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Moebius Strip

Date: Mon, 14 Aug 95 09:57:45 EST
From: Anonymous
Subject: Moebius strip ??

Dr. Math, I know what a Mobius strip is, but I forget how to define its
unique physical property. Could you please help?


Uri Portal

Date: Tue, 15 Aug 1995 10:58:58 -0400 (EDT)
From: Dr. Ken
Subject: Re: Moebius strip ??

Hey there!

Well, I think you're probably referring to "nonorientability."  If a surface
is "orientable," that means you can define an "up" direction.  For instance,
if you're walking around on the surface of a sphere, you can define "up" as
the direction away from the center of the sphere.  If you walk around all
over the sphere pounding stakes into the ground telling people which way is
up, you'll never find yourself on the other side of the surface pounding
stakes into the reverse side of where you've pounded them before (which is
fortunate, since we live on the surface of a sphere).  On the other hand, a
Moebius strip is "nonorientable"; the opposite of orientable.  If you start
pounding in stakes on the surface of a Moebius strip and keep walking around
the strip, pretty soon you're going to end up on the reverse side, pounding
stakes into the "back" of the strip.  Simply put, the Moebius strip only has
one side.  

Neat, huh?


Date: Wed, 16 Aug 95 
From: Anonymous
Subject: Moebius strip ??

Thanks for your reply!
What still confuses me, though, is that I could define a sphere in the
same way. If I pound a long enough stake intoany sphere (even the
good old Earth!) they will also go through and meet me on the other

Uri Portal

Date: Thu, 17 Aug 1995 14:55:40 -0400 (EDT)
From: Dr. Ken
Subject: Re: Moebius strip ??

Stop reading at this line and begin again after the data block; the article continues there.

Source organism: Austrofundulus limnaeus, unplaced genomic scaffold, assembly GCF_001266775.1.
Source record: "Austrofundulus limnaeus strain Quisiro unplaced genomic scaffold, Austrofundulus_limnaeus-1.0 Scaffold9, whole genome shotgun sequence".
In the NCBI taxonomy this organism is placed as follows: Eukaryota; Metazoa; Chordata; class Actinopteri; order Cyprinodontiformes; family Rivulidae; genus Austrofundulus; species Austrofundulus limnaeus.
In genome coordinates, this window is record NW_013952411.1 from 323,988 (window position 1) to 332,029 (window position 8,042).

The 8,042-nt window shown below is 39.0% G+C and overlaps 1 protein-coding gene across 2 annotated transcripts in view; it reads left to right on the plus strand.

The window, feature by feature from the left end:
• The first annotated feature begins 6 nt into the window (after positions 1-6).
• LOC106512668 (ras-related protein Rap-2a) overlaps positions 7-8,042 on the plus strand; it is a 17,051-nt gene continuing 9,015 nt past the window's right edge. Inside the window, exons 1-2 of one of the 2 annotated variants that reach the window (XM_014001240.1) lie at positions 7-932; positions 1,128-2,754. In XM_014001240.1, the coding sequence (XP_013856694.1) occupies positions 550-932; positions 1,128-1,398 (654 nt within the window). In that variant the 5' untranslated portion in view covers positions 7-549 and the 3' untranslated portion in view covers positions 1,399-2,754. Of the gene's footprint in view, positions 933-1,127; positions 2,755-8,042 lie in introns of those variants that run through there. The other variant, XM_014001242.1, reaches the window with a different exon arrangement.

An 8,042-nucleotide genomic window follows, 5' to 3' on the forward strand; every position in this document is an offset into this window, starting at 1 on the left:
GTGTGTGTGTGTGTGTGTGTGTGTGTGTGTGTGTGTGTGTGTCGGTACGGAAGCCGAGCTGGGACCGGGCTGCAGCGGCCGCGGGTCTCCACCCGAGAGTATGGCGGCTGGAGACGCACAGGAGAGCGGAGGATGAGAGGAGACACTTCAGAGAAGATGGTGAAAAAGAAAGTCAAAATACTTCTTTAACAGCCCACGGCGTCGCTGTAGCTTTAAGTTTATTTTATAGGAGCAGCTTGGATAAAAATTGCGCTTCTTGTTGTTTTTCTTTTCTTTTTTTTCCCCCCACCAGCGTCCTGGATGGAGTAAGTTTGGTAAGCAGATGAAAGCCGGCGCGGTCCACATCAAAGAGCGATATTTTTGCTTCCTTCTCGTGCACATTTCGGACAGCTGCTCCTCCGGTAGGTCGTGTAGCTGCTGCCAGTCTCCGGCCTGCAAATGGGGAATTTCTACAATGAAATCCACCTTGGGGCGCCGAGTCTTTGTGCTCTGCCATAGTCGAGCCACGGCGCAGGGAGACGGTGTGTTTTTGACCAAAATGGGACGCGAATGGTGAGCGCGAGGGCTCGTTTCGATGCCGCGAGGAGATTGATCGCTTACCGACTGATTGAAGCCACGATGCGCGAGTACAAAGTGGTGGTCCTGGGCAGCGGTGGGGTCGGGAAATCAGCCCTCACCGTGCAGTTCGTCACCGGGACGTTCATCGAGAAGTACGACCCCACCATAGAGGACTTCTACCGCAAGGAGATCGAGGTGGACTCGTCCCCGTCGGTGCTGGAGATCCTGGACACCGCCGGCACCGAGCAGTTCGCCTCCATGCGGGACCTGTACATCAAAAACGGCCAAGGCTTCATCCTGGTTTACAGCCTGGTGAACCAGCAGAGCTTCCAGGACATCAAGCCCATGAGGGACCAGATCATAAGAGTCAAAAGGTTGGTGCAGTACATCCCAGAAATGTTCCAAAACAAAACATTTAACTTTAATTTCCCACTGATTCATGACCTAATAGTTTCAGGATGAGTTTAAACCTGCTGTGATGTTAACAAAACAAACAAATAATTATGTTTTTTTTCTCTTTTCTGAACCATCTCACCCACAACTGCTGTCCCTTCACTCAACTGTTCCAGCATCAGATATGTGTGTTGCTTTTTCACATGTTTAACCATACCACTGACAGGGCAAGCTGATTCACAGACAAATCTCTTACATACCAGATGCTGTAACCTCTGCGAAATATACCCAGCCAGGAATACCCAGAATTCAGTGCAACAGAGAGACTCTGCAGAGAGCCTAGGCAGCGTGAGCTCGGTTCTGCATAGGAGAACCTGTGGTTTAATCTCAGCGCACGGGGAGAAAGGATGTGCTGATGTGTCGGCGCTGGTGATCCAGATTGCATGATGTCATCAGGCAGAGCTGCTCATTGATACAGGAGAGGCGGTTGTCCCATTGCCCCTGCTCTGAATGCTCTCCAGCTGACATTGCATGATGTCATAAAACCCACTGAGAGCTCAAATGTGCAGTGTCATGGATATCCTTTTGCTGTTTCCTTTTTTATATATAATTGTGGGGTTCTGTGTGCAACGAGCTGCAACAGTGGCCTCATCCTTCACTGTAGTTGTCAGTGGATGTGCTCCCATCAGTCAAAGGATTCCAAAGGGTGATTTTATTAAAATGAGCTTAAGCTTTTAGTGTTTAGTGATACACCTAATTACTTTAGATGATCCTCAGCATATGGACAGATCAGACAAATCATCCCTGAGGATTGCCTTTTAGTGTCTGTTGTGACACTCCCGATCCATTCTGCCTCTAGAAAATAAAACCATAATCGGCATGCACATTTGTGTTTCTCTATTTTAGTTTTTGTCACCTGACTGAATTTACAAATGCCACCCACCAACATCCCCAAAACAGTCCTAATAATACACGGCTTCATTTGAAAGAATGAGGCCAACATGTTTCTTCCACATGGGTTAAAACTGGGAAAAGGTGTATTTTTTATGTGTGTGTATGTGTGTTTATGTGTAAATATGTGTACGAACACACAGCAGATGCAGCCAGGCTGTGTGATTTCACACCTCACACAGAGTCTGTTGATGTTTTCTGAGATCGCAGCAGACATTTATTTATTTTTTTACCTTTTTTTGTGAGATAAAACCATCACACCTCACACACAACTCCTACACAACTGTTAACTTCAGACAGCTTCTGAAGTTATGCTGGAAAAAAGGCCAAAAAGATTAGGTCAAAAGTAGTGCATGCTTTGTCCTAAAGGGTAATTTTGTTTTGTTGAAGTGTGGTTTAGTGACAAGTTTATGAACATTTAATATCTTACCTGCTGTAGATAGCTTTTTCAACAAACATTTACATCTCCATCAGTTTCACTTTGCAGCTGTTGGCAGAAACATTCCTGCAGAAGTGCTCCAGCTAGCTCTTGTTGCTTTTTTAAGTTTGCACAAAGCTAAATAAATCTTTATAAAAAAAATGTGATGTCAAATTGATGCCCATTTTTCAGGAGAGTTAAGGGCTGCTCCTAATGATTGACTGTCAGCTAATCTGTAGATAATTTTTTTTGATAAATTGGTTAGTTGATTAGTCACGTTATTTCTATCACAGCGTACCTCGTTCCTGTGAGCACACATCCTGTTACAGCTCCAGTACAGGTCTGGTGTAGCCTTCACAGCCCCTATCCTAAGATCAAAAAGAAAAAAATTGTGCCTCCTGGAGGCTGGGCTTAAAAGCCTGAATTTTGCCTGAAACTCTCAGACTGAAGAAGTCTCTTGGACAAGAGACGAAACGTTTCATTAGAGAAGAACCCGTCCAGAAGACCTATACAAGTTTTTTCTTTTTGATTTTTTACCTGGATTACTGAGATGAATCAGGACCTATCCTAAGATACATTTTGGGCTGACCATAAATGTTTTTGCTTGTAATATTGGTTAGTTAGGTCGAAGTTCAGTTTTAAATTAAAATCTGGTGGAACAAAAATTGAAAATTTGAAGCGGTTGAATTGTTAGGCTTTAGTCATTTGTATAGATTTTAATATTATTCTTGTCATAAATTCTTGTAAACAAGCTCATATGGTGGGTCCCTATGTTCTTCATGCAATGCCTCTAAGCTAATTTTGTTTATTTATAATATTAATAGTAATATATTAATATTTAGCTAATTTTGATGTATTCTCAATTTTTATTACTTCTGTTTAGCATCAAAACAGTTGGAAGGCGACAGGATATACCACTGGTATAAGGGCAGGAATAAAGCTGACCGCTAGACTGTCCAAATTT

I think I've been a little unclear in my "pounding stakes" answer.  When I
say you should pound a stake into the ground, I just mean that you should
make sure people know which side of the surface is the "up" side.  So I
don't mean you should actually pound into the surface.  Perhaps a better
analogy would be to take toothpicks and scotch-tape them to the surface.
Just so someone who comes along after you knows which side is up.

Oh, I just had an idea.  An orientable surface is one where you can paint
one whole side of the surface red and the other side of the surface black.
On a sphere, you could paint the outside red and the inside black.  But on a
Moebius strip, you can't do that, because if you started coloring one side,
you'd soon find out that you'd colored the entire thing.

What I really recommend is to make one for yourself.  Have you tried?  If
you haven't and you'd like help, let us know.

- K

Date: Thu, 17 Aug 95 23:42:40 EST
From: Anonymous
Subject: Re: Moebius strip ??


First of all, I want to say that I appreciate your efforts to set me
straight in this matter. Unfortunately, I'm still confused in trying to
define which physical attribute differenciates a sphere from a Moebius
strip. You call the "other side" of a sphere its internal area. According
to this definition a Moebius strip also has an internal other side; just
hollow out its depth and paint it black.  (And I don't think that can say
that since a Moebius strip has only one surface, then its depth is
irrelevant since it is physically impossible to contruct a Moebius strip
without any depth.) And so even though I know what a Moebius strip looks
like, I'm still confused what made Moebius so happy when he discovered

Thanks again,

Uri Portal
Associated Topics:
High School Geometry
High School Higher-Dimensional Geometry

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